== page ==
Second, congratulations to all of the 2011 ING NYC Marathon finishers! I saw approximately all of you yesterday (I was at the cheer station until the sweep vehicle came by and the streets re-opened) and you were a beautiful mass of sweaty runners that inspired all of us in the crowd with every step you took. Well done.

I think we were all a little scared when the snow swept in last weekend and decimated our beloved trees.

Oh no! Our poor trees!

Thankfully, it was GORGEOUS outside and the sun shone on all of the marathoners all day long. They even worked night and day to got the park cleared up by Marathon Sunday for the tourists to admire our beautiful fall foliage without fear of a giant branch falling on their heads. Well done, Parks Department.

Cheering was awesome. We were up on 1st Avenue early enough to see the elites.

One of the 4 signs I made. I'm a cheerleader overachiever.

The women’s race was a nail-biter with Firehiwot Dado pulling out the win in the last 300 yards. The men’s race was equally exciting with Geoffrey Mutai setting a course record, beating his own personal best in Chicago. Meb ran his personal best, better than his own win two years ago, which earned him sixth this year. Jen Rhines dropped out of the race and the first women runners from the USA to finish were two newbies to the marathon world, Molly Pritz and Lauren Fleshman. All in all, a very exciting marathon to watch.

The elite men go zooming by us.

It’s great to watch the elites, but the warriors in the pack are the ones I come to see.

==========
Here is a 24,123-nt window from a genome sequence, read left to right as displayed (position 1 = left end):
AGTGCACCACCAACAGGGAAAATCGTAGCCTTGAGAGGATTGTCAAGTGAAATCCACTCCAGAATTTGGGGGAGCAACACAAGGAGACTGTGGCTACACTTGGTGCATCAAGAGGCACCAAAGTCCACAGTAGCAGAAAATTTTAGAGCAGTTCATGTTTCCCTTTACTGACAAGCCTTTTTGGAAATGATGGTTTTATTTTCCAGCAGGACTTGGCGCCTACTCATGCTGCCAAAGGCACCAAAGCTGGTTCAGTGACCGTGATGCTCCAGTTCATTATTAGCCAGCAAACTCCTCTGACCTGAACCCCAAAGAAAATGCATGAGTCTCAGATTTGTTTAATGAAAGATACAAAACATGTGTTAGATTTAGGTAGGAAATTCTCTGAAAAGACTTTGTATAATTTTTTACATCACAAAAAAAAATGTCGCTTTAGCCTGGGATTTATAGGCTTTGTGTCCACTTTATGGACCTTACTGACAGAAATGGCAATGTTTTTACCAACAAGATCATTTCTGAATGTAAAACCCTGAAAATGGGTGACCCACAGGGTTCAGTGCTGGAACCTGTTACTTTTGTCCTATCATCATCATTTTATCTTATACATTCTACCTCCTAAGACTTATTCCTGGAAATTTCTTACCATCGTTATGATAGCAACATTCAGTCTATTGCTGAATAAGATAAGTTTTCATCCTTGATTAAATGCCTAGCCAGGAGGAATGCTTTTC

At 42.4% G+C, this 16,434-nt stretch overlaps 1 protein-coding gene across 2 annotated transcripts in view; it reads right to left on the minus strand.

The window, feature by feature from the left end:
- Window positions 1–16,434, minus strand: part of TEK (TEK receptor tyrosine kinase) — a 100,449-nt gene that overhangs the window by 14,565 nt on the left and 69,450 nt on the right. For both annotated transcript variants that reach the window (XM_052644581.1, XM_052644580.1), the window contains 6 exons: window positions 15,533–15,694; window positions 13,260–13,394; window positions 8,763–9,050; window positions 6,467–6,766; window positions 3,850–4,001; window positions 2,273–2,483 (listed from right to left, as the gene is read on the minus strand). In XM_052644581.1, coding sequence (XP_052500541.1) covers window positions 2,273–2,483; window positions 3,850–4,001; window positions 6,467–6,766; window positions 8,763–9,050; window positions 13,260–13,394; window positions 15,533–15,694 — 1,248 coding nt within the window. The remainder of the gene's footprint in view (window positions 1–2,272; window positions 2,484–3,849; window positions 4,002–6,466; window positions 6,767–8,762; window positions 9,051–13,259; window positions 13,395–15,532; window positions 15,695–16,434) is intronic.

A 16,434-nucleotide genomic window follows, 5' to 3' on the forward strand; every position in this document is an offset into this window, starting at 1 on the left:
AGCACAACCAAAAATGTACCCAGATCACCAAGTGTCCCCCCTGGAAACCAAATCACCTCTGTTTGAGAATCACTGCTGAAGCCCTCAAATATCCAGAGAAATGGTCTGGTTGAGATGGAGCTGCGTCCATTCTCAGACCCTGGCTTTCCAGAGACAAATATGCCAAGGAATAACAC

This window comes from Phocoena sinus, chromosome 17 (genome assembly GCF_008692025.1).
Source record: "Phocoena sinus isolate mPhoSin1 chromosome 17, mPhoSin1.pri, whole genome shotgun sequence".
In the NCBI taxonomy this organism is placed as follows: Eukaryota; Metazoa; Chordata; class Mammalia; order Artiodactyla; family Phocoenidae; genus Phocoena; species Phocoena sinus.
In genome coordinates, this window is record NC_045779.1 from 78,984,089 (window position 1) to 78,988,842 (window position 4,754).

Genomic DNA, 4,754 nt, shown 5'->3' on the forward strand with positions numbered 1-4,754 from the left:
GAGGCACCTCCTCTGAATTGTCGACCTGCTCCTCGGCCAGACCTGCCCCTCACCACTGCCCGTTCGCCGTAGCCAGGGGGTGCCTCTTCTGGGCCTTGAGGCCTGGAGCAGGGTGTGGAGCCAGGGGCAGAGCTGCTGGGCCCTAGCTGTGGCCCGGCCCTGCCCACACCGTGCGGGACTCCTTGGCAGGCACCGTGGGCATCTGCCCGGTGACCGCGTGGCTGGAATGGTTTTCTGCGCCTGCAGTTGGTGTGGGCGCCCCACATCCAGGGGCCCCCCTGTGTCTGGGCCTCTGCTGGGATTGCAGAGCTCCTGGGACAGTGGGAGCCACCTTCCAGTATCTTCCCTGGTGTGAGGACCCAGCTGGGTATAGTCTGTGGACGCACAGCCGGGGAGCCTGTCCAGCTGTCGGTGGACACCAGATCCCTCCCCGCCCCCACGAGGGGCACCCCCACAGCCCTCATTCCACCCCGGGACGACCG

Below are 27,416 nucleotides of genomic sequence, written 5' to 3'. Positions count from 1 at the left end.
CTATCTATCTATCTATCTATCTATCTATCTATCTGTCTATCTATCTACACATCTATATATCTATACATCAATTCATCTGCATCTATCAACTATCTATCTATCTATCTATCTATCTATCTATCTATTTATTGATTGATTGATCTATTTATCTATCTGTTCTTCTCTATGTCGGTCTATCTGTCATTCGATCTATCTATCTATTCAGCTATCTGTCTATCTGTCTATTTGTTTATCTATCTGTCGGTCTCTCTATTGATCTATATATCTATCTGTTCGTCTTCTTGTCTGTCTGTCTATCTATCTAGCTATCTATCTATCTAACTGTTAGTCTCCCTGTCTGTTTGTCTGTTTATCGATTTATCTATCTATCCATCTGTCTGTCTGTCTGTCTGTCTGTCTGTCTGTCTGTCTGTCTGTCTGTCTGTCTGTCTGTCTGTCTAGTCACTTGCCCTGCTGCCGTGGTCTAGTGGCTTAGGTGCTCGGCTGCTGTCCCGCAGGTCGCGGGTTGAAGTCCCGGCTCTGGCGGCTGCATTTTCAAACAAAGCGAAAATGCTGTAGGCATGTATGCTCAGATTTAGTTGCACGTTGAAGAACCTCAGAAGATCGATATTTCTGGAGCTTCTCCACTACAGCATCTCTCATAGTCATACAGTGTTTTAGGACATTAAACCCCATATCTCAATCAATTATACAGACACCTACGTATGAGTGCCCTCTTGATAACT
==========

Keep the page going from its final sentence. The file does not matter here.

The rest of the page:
After the 4 hour marathoners pass, things get fun out there. People are trudging through those hard miles, yes, but I think they are also the ones having the most fun out there. Especially at mile 22 where our lululemon athletica cheer station was, complete with a DJ and awesome signs. We danced until the sun went down on 5th Avenue.

Yes, our signs say: "You're the sh*t" because you totally are.

So, for those of you who are done with marathon-ing this season, congratulations and get some rest. I suggest that if you crossed this:

Thank you, New York!

…or another finish line, you take several days of active rest and stretching before you think about getting all geared up for another race. I suggest two days of walking or swimming or gentle cycling followed by deep stretching and *hopefully* a massage or a good foam roll. Get going with running on the third or fourth day and take it easy. It’s all about the recovery run. Oh, and NSAIDs for muscle soreness is a must. At least, it is for me in the days following a marathon. Advil is my friend. And food. And water. You know, the basics.

Post-marathon depression might be something you experience, especially if you don’t have another race on the docket. Think about picking up a half or a 15K in the next two months or so to get yourself going again relatively soon. There’s nothing worse than loving every moment of your marathon training only to find yourself without any direction immediately after crossing the finish line. Find a fun run in December or January and really make it FUN.

For those of you (LIKE ME!) who are tapering for Philly, hang in there. We’ll be seeing signs like this one soon enough…

Two weeks away. Oy.

…but we gotta survive the taper first.

Again, congratulations to all who finished, especially my friends who rocked. You guys inspire me.

Now go out and run!